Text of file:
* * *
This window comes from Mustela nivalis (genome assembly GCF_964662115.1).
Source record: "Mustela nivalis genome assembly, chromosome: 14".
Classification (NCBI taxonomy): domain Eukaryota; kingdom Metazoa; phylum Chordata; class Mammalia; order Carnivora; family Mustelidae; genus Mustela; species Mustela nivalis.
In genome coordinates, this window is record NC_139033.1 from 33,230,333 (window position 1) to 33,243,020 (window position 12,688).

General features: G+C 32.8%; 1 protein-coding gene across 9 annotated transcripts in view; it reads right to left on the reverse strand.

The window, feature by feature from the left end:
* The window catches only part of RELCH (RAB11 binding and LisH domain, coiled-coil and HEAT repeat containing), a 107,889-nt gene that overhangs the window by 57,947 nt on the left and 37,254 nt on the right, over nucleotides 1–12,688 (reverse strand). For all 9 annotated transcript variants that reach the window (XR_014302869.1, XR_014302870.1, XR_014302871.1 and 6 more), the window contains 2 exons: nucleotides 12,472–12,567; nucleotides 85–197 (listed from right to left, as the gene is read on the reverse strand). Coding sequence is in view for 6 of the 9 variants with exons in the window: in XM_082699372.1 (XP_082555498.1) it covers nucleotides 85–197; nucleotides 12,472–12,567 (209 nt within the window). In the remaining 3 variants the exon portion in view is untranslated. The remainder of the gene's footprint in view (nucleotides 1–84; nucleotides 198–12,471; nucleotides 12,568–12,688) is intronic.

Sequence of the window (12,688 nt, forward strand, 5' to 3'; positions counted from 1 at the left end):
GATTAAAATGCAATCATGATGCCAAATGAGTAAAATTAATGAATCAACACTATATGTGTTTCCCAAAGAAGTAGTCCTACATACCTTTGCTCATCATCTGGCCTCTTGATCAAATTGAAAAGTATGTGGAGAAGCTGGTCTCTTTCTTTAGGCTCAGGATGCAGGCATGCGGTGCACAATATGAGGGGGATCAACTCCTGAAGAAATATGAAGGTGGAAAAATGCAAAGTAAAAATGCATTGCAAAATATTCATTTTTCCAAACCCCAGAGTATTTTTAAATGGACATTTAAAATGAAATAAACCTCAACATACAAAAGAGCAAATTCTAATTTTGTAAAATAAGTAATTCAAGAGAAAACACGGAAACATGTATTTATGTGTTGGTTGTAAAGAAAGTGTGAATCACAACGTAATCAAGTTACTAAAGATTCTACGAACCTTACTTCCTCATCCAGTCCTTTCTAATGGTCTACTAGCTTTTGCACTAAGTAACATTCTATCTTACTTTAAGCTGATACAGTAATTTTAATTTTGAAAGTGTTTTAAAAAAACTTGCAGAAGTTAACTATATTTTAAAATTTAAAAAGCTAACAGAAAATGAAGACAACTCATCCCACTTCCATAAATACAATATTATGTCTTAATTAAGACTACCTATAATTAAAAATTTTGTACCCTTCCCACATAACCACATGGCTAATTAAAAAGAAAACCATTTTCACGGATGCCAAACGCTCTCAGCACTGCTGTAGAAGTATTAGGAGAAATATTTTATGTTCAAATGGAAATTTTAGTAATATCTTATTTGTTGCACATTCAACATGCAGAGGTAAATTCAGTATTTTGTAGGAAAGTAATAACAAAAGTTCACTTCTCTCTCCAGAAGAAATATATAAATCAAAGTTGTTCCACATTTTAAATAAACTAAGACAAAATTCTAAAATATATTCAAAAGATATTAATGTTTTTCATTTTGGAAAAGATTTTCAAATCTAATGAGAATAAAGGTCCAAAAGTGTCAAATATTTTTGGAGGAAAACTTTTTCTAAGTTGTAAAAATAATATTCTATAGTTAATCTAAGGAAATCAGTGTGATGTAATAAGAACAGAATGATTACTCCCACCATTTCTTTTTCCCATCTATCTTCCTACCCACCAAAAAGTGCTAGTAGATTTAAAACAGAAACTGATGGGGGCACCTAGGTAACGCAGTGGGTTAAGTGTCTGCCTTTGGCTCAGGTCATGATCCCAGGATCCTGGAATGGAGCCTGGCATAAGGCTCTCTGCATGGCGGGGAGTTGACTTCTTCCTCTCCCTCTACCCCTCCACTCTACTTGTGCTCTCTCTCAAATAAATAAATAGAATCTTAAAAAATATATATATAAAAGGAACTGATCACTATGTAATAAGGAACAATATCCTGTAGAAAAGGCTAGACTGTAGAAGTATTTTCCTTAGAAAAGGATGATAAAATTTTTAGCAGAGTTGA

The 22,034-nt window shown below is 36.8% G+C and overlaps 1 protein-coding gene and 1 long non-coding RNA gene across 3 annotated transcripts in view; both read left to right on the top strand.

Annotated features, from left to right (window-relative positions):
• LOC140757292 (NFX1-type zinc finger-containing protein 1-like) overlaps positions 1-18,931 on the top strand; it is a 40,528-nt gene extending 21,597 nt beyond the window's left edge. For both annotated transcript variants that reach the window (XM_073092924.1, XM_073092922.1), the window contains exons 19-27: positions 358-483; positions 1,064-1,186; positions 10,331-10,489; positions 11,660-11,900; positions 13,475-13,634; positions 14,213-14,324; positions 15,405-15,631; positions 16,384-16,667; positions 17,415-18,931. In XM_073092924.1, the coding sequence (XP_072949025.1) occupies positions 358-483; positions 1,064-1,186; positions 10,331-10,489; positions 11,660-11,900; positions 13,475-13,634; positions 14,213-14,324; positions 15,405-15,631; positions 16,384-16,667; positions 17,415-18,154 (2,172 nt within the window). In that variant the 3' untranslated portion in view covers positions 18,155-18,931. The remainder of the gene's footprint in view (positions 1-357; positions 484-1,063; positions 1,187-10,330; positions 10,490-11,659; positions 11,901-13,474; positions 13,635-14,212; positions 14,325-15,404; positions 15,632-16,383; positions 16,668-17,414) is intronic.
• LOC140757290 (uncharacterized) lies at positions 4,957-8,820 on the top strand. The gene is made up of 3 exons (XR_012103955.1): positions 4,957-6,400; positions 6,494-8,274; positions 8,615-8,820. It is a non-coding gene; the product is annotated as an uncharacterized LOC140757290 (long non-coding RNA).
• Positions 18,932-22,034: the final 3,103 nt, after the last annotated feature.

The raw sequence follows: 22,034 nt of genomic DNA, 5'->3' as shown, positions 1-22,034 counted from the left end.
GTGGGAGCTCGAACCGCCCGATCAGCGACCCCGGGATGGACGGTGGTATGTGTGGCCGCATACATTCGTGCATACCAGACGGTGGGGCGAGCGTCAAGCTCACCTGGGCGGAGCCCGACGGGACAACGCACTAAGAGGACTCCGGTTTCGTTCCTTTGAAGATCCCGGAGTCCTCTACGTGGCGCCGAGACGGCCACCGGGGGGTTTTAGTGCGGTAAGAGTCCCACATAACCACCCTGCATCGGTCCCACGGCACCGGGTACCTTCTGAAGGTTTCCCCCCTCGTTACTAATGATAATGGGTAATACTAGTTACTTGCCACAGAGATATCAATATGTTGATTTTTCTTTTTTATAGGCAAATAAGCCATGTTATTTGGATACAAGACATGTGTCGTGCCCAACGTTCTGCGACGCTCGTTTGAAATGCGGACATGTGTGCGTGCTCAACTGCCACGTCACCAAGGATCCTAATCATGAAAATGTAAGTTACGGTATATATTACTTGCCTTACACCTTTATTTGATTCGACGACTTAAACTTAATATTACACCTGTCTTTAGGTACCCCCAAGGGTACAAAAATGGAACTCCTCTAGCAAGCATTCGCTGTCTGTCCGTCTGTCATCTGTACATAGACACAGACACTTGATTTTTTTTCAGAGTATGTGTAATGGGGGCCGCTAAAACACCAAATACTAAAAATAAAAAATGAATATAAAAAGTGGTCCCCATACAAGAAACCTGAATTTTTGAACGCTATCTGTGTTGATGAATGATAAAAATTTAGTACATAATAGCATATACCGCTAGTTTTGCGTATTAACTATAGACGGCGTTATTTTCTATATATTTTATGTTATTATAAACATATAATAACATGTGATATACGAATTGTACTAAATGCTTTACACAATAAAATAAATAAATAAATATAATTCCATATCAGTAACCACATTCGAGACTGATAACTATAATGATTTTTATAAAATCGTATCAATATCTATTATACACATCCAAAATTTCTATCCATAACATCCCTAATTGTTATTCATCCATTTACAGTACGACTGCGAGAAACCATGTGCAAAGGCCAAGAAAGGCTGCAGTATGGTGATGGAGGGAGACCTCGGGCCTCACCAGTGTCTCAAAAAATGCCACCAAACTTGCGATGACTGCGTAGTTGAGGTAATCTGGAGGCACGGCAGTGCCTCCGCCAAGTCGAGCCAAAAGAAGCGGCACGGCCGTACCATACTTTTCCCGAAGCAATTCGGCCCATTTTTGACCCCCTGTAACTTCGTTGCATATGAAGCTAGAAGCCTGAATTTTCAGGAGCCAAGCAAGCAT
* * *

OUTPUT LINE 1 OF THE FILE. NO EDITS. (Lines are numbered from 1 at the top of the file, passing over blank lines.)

This window comes from Mustela nivalis (genome assembly GCF_964662115.1).